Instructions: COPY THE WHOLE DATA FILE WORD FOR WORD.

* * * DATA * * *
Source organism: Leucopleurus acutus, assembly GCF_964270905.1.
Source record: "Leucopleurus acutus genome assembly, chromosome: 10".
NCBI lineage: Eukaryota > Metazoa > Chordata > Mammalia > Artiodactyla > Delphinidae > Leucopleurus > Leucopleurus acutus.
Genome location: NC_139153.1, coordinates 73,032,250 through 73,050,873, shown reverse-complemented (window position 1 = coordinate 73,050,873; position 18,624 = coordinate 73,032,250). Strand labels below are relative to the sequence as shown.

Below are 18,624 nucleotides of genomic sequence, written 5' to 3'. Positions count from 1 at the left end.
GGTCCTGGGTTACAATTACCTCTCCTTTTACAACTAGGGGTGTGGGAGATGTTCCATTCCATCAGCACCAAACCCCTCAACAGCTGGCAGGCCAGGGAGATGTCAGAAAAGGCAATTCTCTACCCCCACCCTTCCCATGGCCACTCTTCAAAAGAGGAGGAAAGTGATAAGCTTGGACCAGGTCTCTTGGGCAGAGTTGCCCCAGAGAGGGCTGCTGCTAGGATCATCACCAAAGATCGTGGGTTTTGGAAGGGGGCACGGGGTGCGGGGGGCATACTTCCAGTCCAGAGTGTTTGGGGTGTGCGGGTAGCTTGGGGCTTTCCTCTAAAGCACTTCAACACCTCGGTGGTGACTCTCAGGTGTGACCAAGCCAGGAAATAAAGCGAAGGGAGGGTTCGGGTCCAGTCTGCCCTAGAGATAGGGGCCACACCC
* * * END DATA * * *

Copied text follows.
Source organism: Leucopleurus acutus, assembly GCF_964270905.1.
Source record: "Leucopleurus acutus genome assembly, chromosome: 10".
NCBI lineage: Eukaryota > Metazoa > Chordata > Mammalia > Artiodactyla > Delphinidae > Leucopleurus > Leucopleurus acutus.
Genome location: NC_139153.1, coordinates 73,032,250 through 73,050,873, shown reverse-complemented (window position 1 = coordinate 73,050,873; position 18,624 = coordinate 73,032,250). Strand labels below are relative to the sequence as shown.

Below are 18,624 nucleotides of genomic sequence, written 5' to 3'. Positions count from 1 at the left end.
GGTCCTGGGTTACAATTACCTCTCCTTTTACAACTAGGGGTGTGGGAGATGTTCCATTCCATCAGCACCAAACCCCTCAACAGCTGGCAGGCCAGGGAGATGTCAGAAAAGGCAATTCTCTACCCCCACCCTTCCCATGGCCACTCTTCAAAAGAGGAGGAAAGTGATAAGCTTGGACCAGGTCTCTTGGGCAGAGTTGCCCCAGAGAGGGCTGCTGCTAGGATCATCACCAAAGATCGTGGGTTTTGGAAGGGGGCACGGGGTGCGGGGGGCATACTTCCAGTCCAGAGTGTTTGGGGTGTGCGGGTAGCTTGGGGCTTTCCTCTAAAGCACTTCAACACCTCGGTGGTGACTCTCAGGTGTGACCAAGCCAGGAAATAAAGCGAAGGGAGGGTTCGGGTCCAGTCTGCCCTAGAGATAGGGGCCACACCC